China Should Break India into Smaller Pieces says D.S. Rajan an Indian
Tuesday, August 18, 2009
By OmEr Jamil
A Chinese strategist finds that there is no single united India and that the country is actually made up of several competing power centers that can be easily split apart. This will surely abort the American-British plans for turning India into their new slave-soldier in Asia. The strategist also finds that India is a ‘Hindu religious state’ and not a secular state as it claims, and that Hinduism is a decadent religion hindering India’s progress with its outdated caste divisions.
By D. S. RAJAN
August 11, 2009
NEW DELHI, India—Almost coinciding with the 13th round of Sino-Indian border talks (New Delhi [ Images ], August 7-8, 2009), an article (in the Chinese language) has appeared in China captioned ‘If China takes a little action, the so-called Great Indian Federation can be broken up’ (Zhong Guo Zhan Lue Gang, ÖÐ¹úÕ½ÂÔÍø_´ÓÓ°ÏìÖÐ¹ú¿ªÊ¼£¬¸Ä±äÊÀ½ç
, Chinese, August 8, 2009).
Claiming that Beijing’s ‘China-Centric’ Asian strategy provides for splitting India, the writer of the article, Zhan Lue (strategy), has found that New Delhi’s corresponding ‘India-Centric’ policy in Asia is in reality a ‘Hindustan centric’ one. But there is no such thing as ‘Hindustan’ and that many ‘local centers’ exist in several of the country’s provinces (barring UP and a few other northern regions), and Zhan Lue feels that in the face of such local characteristics, the ’so-called’ Indian nation cannot be considered as one. No such single Indian nation has existed in history [with exception probably of the Muslim and British empires that united the country known today as India].
According to the article, if India today relies on anything for unity, it is the Hindu religion. The emergence of a republic of India in 1947 was based on religion [the Hindus were a majority so they should rule.] The Chinese strategist wrote that India could only be described today as a ‘Hindu religious state’.
Adding that Hinduism is a decadent religion as it allows caste exploitation and is unhelpful to the country’s modernization, it described the Indian government as one in a dilemma with regard to eradication of the caste system as it realizes that the process to do away with castes may shake the foundation of the consciousness of the Indian nation.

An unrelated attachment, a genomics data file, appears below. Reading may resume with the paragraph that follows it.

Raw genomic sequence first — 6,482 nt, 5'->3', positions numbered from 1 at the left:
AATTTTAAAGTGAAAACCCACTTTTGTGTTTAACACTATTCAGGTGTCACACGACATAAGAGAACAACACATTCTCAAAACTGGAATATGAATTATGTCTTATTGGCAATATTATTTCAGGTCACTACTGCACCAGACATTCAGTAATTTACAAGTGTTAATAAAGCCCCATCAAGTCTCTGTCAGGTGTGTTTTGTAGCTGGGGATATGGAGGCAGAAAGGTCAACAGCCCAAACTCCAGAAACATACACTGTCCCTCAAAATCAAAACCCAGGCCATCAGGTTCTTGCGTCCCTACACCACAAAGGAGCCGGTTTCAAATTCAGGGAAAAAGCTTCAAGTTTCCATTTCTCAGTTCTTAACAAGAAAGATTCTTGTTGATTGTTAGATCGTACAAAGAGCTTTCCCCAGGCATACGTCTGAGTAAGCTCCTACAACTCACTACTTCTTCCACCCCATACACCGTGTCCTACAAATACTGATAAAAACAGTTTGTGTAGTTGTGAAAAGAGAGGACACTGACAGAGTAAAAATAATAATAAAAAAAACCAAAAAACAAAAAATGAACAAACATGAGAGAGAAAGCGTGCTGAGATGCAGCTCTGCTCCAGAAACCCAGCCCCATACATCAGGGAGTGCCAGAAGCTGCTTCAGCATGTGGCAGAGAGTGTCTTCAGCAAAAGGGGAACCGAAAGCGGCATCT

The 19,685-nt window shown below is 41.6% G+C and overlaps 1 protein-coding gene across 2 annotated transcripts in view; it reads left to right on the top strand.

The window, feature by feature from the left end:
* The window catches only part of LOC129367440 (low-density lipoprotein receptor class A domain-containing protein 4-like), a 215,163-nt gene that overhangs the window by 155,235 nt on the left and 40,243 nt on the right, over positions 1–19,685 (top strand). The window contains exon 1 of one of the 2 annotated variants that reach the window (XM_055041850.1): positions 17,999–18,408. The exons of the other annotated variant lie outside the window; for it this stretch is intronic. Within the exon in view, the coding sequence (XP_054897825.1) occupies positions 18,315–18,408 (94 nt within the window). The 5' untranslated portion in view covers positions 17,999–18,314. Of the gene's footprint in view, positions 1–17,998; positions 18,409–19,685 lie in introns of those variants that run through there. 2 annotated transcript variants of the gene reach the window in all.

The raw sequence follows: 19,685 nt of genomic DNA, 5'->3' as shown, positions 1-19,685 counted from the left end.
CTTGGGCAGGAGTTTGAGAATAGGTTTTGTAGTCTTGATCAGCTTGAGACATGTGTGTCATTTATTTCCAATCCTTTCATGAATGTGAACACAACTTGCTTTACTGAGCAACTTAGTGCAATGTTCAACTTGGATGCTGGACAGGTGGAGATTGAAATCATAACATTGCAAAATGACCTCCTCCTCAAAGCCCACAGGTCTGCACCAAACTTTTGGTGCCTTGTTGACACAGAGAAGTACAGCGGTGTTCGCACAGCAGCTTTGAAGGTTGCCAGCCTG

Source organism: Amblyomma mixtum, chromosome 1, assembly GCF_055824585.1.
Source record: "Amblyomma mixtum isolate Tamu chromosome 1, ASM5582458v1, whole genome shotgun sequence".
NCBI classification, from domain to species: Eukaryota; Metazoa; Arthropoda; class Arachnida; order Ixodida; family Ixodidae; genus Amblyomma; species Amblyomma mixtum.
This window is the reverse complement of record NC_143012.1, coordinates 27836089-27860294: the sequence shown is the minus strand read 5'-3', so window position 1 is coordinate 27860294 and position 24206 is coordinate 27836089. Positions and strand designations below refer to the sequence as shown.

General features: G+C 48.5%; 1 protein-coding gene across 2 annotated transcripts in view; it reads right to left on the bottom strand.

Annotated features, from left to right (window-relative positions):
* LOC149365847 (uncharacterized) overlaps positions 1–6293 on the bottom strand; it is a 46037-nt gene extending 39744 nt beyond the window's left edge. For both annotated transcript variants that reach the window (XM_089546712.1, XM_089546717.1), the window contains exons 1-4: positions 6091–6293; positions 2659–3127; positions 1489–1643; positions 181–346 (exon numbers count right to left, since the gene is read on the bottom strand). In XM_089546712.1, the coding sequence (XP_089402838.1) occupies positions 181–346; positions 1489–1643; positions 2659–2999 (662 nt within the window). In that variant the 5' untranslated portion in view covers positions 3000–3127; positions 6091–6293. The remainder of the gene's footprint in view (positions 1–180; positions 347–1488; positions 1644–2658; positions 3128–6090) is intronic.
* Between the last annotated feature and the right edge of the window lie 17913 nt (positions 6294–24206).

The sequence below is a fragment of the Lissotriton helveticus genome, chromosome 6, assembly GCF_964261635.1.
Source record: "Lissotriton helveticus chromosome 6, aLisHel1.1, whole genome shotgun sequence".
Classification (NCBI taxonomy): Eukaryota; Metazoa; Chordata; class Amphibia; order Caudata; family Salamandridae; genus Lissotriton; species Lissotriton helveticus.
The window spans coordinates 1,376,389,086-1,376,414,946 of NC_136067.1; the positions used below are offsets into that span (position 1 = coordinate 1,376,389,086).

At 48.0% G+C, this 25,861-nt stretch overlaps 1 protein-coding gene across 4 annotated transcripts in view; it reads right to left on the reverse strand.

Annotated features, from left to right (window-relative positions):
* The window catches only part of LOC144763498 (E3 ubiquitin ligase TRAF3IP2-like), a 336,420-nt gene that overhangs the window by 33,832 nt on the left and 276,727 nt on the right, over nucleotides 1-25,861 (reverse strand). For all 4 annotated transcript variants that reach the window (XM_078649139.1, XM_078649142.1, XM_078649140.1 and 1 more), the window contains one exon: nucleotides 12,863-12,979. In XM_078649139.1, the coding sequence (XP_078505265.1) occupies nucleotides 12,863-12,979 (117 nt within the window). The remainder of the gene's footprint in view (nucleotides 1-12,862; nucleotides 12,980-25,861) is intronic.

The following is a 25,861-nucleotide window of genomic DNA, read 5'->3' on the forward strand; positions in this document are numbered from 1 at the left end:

The writer has argued that in view of the above, China in its own interest and the progress of Asia, should join forces with different nationalities within India like the Assamese, Bengalese, Naxalites, Marathis, Punjabis, Tamils, and the occupied Kashmiris and support all of them in establishing independent nation-States of their own, out of India. In particular, the ULFA (United Liberation Front of Asom) in Assam, a territory neighboring China, can be helped by China so that Assam realizes its national independence.
The article has also felt that for Bangladesh, the biggest threat is from India, which wants to develop a great Indian empire extending from Afghanistan to Myanmar. India is also targeting China with support to Vietnam’s efforts to occupy Nansha (Spratly) group of islands in South China Sea.
This is why China should strengthen its alliance with Bangladesh, a country with which the US and Japan are also improving their relations to counter China. China should also open secret contacts with pro-independence groups fighting Indian rule in at least 13 states inside India.
China can give political support to Bangladesh enabling the latter to encourage ethnic Bengalis in India to get rid of Indian control and unite with Bangladesh as one Bengali nation; if the same is not possible, creation of at least another free Bengali nation state as a friendly neighbor of Bangladesh would be desirable for the purpose of weakening India’s expansion and threat aimed at forming a ‘India-controlled unified South Asia’.
To split India, China can bring into its fold countries like Pakistan, Nepal and Bhutan, support ULFA in attaining its goal for Assam’s independence, back aspirations of Indian nationalities like the Tamils and Nagas and Kashmiris, encourage Bangladesh to give a push to the independence of West Bengal and lastly recover the 90,000 sq km territory in southern Tibet which India illegally annexed and calls Arunachal Pradesh.
Wishing for India’s break-up into 20 to 30 nation-States like in Europe, the article has concluded by saying that if the consciousness of nationalities in India could be aroused, social reform and change in South Asia can be achieved, the caste system can be eradicated and the region can march along the road of prosperity.
Mr. Rajan is Director, Chennai Centre for China Studies. This is an edited version of the original article published by the Indian news websites rediff.com